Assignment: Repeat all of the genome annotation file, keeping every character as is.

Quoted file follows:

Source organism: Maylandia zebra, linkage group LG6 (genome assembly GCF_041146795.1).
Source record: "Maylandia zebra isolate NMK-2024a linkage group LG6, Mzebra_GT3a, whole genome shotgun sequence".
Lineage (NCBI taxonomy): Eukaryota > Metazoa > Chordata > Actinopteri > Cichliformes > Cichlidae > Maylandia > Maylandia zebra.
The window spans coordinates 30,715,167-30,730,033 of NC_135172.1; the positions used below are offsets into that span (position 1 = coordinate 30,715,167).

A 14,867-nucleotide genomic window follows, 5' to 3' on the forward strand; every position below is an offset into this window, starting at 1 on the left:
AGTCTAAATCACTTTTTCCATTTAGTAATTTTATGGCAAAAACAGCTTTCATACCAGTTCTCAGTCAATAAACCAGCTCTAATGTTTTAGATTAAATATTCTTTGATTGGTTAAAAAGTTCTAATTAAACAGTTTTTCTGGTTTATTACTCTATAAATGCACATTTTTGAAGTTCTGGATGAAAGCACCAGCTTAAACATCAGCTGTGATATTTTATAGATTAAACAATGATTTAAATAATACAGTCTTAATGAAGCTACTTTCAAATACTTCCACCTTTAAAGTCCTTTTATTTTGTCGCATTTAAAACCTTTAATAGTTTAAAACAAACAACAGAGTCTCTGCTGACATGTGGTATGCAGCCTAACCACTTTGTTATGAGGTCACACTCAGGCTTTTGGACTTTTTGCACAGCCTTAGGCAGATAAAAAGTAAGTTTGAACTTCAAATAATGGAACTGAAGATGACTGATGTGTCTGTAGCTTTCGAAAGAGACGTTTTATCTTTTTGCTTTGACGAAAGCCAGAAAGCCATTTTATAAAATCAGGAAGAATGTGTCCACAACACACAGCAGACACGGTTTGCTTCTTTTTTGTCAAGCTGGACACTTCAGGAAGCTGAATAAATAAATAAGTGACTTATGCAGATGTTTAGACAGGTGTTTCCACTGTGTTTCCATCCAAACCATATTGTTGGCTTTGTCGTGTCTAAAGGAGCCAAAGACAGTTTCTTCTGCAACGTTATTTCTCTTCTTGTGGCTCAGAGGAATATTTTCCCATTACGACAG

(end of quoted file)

Source organism: Maylandia zebra, linkage group LG6 (genome assembly GCF_041146795.1).
Source record: "Maylandia zebra isolate NMK-2024a linkage group LG6, Mzebra_GT3a, whole genome shotgun sequence".
Lineage (NCBI taxonomy): Eukaryota > Metazoa > Chordata > Actinopteri > Cichliformes > Cichlidae > Maylandia > Maylandia zebra.
The window spans coordinates 30,715,167-30,730,033 of NC_135172.1; the positions used below are offsets into that span (position 1 = coordinate 30,715,167).

A 14,867-nucleotide genomic window follows, 5' to 3' on the forward strand; every position below is an offset into this window, starting at 1 on the left:
AGTCTAAATCACTTTTTCCATTTAGTAATTTTATGGCAAAAACAGCTTTCATACCAGTTCTCAGTCAATAAACCAGCTCTAATGTTTTAGATTAAATATTCTTTGATTGGTTAAAAAGTTCTAATTAAACAGTTTTTCTGGTTTATTACTCTATAAATGCACATTTTTGAAGTTCTGGATGAAAGCACCAGCTTAAACATCAGCTGTGATATTTTATAGATTAAACAATGATTTAAATAATACAGTCTTAATGAAGCTACTTTCAAATACTTCCACCTTTAAAGTCCTTTTATTTTGTCGCATTTAAAACCTTTAATAGTTTAAAACAAACAACAGAGTCTCTGCTGACATGTGGTATGCAGCCTAACCACTTTGTTATGAGGTCACACTCAGGCTTTTGGACTTTTTGCACAGCCTTAGGCAGATAAAAAGTAAGTTTGAACTTCAAATAATGGAACTGAAGATGACTGATGTGTCTGTAGCTTTCGAAAGAGACGTTTTATCTTTTTGCTTTGACGAAAGCCAGAAAGCCATTTTATAAAATCAGGAAGAATGTGTCCACAACACACAGCAGACACGGTTTGCTTCTTTTTTGTCAAGCTGGACACTTCAGGAAGCTGAATAAATAAATAAGTGACTTATGCAGATGTTTAGACAGGTGTTTCCACTGTGTTTCCATCCAAACCATATTGTTGGCTTTGTCGTGTCTAAAGGAGCCAAAGACAGTTTCTTCTGCAACGTTATTTCTCTTCTTGTGGCTCAGAGGAATATTTTCCCATTACGACAG